By Vinod Behl
The year 2017 could well go down as one of the most painful for the bruised real estate and housing sector, reeling under the short-term disruptive impact of a series of reforms. But then, riding high on these landmark reforms, the regulated and organised realty is set to ride out the rough terrain to emerge as a healthy and sustaible asset class in the medium to long run.
The agony of the real estate sector was particularly reflected in the worst-hit residential real estate. The long delays in completing projects and large-scale delivery defaults badly shattered the confidence and trust of home buyers, who were at war with developers and fighting it out in the courts — which saw a few developers landing in jail.
In the wake of all this, home buyers took a back seat, especially refraining from buying under-construction housing units and thereby badly hitting sales. According to industry statistics, there were about 6,85,000 unsold units across seven major cities till September this year. The high unsold inventory, together with the burden of complying with RERA (Real Estate Regulatory Act) led to a big slump in the launch of new units, though home buyers did pick up ready-to-move dwelling units as they were assured of the safety of their investment.
In view of RERA squeezing funds for residential properties, many developers took to commercial real estate, especially as investors preferred this segment due to better capital appreciation and good returns, particularly in pre-leased properties. Investors also showed keen interest in the retail sector, with tiol and intertiol brands entering into newer destitions in search of organised mall space. Global PE fund Blackstone invested in a number of malls. Total retail supply, retailers’ expansion plans and investments indicate healthy retail growth in emerging cities.
Despite being a year of hardships, 2017 may well be termed as the year of reforms aimed at removing regulatory hurdles and paving the way for the sector’s growth. These progressive policies brought in transparency, which was reflected in the substantial improvement in India’s rankings in JLL’s Global Real Estate Transparency Index. Major structural reforms and changes in FDI norms made Indian real estate much more attractive to domestic and foreign investors, with a 70 per cent increase in FDI in construction as a percentage of the total FDI over last three years.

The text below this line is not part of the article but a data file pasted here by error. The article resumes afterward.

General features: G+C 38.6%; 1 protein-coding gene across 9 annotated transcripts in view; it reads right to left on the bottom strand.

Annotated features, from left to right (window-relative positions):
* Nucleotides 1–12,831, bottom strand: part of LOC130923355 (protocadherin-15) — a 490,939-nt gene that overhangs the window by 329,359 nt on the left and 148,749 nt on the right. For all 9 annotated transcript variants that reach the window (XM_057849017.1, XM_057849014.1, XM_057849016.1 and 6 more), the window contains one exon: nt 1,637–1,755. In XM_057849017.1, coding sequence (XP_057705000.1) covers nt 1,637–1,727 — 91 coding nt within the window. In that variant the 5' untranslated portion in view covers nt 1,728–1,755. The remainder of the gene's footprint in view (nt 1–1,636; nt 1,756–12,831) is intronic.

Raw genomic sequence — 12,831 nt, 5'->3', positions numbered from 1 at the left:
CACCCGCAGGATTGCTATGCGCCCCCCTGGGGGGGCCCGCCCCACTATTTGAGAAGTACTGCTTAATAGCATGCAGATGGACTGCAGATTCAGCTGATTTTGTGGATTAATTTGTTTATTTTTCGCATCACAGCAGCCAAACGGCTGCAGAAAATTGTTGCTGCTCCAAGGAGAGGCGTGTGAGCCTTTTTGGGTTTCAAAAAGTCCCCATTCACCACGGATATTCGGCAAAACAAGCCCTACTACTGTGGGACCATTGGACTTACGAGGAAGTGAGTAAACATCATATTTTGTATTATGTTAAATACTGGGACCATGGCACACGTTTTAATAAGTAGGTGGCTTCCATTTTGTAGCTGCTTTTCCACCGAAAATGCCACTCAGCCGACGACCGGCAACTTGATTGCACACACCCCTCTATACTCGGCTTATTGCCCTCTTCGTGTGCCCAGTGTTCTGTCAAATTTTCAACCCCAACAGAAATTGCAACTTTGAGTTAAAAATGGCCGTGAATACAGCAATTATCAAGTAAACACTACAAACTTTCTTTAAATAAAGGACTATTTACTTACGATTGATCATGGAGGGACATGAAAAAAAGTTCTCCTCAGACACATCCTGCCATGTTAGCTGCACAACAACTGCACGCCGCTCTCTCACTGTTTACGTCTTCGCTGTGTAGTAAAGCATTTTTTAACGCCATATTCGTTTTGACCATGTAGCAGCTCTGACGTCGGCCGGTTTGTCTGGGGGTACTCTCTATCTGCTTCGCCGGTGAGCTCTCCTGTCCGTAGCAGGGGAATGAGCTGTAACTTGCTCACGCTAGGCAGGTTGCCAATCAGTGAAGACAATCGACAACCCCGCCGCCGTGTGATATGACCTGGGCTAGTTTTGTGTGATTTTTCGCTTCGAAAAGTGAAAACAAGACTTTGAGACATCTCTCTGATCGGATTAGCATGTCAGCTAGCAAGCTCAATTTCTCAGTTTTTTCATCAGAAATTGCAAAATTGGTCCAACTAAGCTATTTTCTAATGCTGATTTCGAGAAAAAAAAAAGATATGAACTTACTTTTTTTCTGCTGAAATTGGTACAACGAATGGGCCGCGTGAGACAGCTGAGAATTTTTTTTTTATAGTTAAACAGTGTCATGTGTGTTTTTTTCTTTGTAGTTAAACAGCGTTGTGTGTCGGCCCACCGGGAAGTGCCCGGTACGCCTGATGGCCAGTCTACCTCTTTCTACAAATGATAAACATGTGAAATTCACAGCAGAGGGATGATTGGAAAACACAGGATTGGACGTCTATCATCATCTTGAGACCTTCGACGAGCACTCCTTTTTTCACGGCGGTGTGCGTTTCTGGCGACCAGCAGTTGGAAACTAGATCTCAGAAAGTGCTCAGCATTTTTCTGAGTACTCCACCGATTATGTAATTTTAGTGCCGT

The landmark RERA reform empowered and protected consumers against cheating by unscrupulous property developers. Several of its stringent provisions are not only deterrent but punitive in ture to ensure a fair deal to consumers in terms of price, quality and timely delivery of property — besides fast-track redressal of their grievances.
Home buyers got a further protective umbrella with the Mumbai High Court ruling that RERA will be applicable to ongoing projects as envisaged in the model Central Act, nullifying the dilution of some provisions by a few states and in turn protecting the interests of home buyers.
Besides RERA, another big reform that was undertaken this year was the Goods and Services Tax (GST). Currently applicable to under-construction properties, it is aimed at doing away with multiple taxes and checking double taxation, resulting in the benefit of cost reduction which developers are required to pass on to consumers.
To give full benefit of GST to consumers, the government is now extending it beyond the construction stage to fil constructed buildings.
The Bemi Property Act, aided by demonetisation, together with restrictions on cash transactions, to a large extent rid real estate of black money (responsible for the artificial spurt in prices), making property more affordable. In fact, all the government’s policies — such as according infrastructure status to affordable housing and PPPs for affordable housing — were all directed at promoting this mass segment to achieve the aim of ‘Housing for All’.
The Housing and Urban Affairs Ministry approved the construction of 112,000 additiol affordable houses for the urban poor over and above the 3,076,000 houses sanctioned earlier. That affordable housing was the flavour of the season was clearly evident from the fact that 62 per cent of all new launches in H1 2017 were in the affordable category (less than Rs 4 million price tag), with the trend of “compact homes” catching up.
This year’s budget further provided a booster to the sector. Granting infrastructure status to affordable housing and abolition of the FIPB requirement were significant policy initiatives to help the capital-starved sector.
The other notable measures included provision of additiol refince of Rs 20,000 crore (over $3 billion) for the tiol Housing Bank (NHB), hike in housing outlay from Rs 15,000 crore to Rs 23,000 crore and allocation of Rs 396,000 crore for infrastructure development.
The pro-consumer budget took several other far-reaching initiatives, including increase in persol income tax limit with additiol benefit in tax slabs, long-term capital gains tax benefits on housing, enhancing the scope of the Credit-Linked Subsidy Scheme (CLSS) under the Pradhan Mantri Awas Yoja (PMAY) by extending the loan tenure from 15 to 20 years and replacing built-up area with carpet area as qualifying criteria for benefits of the PMAY scheme. This scheme has now been further extended beyond the EWS/LIG segment to include the MIG segment.
Spurred by the positive sentiment generated by continuous structural reforms, expected improvement in the economic and employment scerio and tapering off of the disruptive impact of RERA and GST, in the months ahead, the real estate and housing sector is headed for consolidation, with a new eco-system marked by transparency and corporate governce. (IANS)